Active Debris Removal (ADR) technologies are being studied but their potentially dual use has prevented any rapid development. For example, according to the SDS, these programmes could conceal military developments, as ADR and anti-satellite (ASAT) technologies are similar in many respectsFrench Ministry for the Armed Forces, Space Defence Strategy, 2019, p. 23..

Indeed, another major trend is that space capabilities are becoming targets. ASAT weapons were, of course, already being developed in the 1960s, and some were tested during the Cold War. But at that time, satellites enjoyed a form of “sanctuarization”Robin Dickey, “Space has not been a sanctuary for decades, War on the Rocks, 16 September 2020. due to the general recognition of the stabilising role they played in relations between the blocsBrian Weeden, “Through a glass, darkly: Chinese, American, and Russian anti-satellite testing in space”, The Space Review, 17 March 2014.. Any action against a satellite had strategic significance, with possible consequences, at least in theory, on the use of nuclear capabilitiesXavier Pasco, “L’espace et les approches américaines de la sécurité nationale (1958-2010)”, op. cit.. The logic of strategic balance made it necessary to agree on the protection of these “national technical resources”This expression is a euphemism used in arms limitation agreements. It actually refers to satellites capable of verifying the application of these treaties, whose capabilities were kept secret (Ibid.)., with the effect of limiting the arms race in space.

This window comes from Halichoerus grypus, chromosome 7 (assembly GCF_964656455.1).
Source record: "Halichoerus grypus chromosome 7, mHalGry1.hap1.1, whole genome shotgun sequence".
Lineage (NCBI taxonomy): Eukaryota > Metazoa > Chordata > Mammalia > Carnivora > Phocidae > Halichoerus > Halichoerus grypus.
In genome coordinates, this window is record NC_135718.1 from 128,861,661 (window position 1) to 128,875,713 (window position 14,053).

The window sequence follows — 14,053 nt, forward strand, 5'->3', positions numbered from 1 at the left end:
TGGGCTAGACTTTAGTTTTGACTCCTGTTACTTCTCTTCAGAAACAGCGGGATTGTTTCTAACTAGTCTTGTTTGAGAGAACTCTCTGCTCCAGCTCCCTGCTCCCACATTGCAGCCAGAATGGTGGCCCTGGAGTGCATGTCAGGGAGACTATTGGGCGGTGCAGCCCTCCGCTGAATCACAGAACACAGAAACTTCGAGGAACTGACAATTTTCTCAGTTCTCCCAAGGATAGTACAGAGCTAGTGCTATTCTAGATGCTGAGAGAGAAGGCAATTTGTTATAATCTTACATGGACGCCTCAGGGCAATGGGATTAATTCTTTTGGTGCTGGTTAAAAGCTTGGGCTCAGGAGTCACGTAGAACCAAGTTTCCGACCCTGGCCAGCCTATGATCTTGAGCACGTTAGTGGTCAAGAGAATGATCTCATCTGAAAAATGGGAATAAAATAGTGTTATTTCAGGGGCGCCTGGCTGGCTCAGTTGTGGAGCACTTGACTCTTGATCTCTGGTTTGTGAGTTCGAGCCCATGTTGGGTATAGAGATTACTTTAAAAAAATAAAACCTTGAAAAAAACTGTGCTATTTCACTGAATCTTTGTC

As they are now directly involved in modern operations, satellites would seem to be losing this “immunity”. China’s test of an ASAT missile in 2007 reinforced this fear and was quickly followed by an American “response” a year laterEven though the United States gave other reasons for destroying this satellite in 2008, the “response” was significant at least as regards the symbolic aspect.. In 2019 and 2021, India and then Russia carried out destructive anti-satellite tests. In October and November 2022, Russia threatened Western commercial satellites, confirming that some countries now regard them as legitimate targets.

Space powers now need to protect their satellites. Work on “space control” in the United States, and the Russian and Chinese ambition to win the “information war”, have led to organisational and doctrinal changes in many countries. The publication of the SDS therefore comes in a context of growing global awareness of the new challenges facing space; some of the key stages in the process are shown in the table below.



Implementing the Space Defence Strategy